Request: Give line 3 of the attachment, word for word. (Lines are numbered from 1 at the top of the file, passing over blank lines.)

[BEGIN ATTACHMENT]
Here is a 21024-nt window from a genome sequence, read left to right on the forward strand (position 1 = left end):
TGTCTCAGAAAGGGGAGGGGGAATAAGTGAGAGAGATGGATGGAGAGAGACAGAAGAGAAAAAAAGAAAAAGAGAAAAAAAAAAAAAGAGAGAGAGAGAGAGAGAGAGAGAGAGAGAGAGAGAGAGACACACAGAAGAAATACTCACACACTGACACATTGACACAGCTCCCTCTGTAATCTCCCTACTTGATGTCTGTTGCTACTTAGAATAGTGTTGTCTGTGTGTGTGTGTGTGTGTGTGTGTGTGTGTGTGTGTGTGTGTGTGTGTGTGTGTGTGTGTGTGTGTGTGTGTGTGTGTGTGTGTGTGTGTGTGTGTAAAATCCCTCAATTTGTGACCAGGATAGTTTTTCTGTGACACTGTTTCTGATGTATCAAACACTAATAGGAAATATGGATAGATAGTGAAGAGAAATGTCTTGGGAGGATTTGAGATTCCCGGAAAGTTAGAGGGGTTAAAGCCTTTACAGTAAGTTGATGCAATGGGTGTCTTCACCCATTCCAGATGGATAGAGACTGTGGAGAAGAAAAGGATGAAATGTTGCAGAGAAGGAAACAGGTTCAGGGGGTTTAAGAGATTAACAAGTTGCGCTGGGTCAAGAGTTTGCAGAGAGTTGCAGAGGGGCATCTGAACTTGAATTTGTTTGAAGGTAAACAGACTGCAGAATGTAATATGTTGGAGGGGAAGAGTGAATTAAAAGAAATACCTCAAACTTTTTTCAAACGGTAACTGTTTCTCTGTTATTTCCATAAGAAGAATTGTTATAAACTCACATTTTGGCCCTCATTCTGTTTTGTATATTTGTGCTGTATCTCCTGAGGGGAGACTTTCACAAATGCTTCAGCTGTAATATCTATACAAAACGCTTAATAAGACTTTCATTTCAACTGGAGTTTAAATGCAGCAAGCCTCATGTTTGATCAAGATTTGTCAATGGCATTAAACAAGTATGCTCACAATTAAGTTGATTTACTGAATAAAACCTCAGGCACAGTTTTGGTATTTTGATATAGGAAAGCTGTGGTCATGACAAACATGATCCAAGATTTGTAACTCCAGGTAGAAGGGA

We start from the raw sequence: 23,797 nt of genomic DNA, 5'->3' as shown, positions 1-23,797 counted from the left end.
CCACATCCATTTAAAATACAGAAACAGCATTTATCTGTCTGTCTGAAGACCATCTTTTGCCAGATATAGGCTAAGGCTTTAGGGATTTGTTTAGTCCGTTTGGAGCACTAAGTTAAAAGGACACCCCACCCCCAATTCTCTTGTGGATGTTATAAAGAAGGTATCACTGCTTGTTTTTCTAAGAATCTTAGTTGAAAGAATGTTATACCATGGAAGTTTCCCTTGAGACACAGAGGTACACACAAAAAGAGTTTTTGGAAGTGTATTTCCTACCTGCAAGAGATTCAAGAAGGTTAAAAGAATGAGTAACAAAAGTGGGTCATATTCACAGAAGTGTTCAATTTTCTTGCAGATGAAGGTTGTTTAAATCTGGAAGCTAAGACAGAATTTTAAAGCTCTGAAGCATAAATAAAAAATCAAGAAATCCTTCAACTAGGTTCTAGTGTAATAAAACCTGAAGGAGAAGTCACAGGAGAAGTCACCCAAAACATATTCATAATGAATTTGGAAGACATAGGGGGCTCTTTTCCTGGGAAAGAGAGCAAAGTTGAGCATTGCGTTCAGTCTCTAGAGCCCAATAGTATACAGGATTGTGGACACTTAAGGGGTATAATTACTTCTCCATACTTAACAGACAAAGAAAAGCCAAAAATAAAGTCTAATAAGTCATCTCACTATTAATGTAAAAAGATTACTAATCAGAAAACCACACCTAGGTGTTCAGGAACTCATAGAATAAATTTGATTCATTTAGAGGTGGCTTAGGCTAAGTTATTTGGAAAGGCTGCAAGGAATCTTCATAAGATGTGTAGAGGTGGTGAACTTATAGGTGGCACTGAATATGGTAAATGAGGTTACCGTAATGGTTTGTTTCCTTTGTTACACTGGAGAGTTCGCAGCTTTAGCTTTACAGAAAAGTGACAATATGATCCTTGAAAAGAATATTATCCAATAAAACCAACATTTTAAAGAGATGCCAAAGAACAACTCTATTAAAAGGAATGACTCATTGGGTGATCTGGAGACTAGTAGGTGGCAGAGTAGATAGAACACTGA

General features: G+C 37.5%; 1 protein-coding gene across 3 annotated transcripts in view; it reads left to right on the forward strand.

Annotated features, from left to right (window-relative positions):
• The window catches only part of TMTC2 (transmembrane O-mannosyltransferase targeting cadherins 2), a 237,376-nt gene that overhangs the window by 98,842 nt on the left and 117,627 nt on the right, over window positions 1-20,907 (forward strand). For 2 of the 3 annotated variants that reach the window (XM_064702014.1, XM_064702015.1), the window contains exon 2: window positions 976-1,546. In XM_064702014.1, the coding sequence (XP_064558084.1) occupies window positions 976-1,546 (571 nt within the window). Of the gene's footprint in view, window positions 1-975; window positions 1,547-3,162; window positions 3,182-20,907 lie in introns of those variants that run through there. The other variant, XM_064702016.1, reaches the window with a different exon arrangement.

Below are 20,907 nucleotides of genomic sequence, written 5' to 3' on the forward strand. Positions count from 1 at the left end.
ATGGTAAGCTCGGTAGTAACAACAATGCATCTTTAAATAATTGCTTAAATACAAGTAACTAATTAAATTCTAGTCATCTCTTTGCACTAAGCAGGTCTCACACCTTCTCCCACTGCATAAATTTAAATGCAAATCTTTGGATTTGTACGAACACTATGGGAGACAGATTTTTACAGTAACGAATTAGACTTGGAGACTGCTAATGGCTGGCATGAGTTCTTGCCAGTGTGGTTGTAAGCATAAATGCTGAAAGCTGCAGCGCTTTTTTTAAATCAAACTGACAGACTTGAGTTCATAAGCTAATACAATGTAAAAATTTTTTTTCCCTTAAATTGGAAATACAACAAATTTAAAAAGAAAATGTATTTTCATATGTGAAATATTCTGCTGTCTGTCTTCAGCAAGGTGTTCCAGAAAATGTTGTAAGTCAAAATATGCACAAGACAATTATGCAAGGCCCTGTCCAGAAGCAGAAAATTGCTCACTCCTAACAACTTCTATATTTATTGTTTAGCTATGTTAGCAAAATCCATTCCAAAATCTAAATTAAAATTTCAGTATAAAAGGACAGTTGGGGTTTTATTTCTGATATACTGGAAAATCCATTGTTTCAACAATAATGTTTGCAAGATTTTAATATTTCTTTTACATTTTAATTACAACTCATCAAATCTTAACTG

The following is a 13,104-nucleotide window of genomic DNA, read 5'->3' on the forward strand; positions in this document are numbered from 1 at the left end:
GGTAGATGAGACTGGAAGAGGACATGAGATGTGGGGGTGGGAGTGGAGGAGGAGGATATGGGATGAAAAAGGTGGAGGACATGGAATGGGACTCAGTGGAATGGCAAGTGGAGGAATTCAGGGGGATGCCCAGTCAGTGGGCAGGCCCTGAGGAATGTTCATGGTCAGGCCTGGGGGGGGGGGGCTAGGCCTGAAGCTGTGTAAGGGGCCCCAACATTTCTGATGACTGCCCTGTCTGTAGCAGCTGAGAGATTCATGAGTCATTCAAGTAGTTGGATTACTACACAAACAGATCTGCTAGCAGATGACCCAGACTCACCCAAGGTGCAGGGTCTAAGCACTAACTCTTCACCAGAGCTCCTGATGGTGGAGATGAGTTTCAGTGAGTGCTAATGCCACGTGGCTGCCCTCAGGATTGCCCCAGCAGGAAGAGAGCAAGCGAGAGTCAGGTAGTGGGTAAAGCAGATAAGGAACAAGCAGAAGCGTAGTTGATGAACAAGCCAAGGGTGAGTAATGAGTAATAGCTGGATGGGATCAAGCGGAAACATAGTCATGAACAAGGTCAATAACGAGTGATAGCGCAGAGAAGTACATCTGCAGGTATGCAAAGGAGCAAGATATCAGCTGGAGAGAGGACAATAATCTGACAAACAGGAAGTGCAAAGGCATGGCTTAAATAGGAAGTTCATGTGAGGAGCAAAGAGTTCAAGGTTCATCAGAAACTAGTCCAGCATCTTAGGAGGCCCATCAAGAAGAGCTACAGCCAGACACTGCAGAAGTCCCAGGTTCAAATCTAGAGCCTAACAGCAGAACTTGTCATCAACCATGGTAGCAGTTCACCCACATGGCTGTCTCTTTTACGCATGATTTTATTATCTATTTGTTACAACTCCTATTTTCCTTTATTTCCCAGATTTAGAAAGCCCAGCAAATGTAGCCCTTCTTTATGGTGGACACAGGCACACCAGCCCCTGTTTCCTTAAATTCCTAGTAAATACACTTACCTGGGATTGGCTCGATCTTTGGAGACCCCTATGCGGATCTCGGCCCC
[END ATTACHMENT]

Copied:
We start from the raw sequence: 23,797 nt of genomic DNA, 5'->3' as shown, positions 1-23,797 counted from the left end.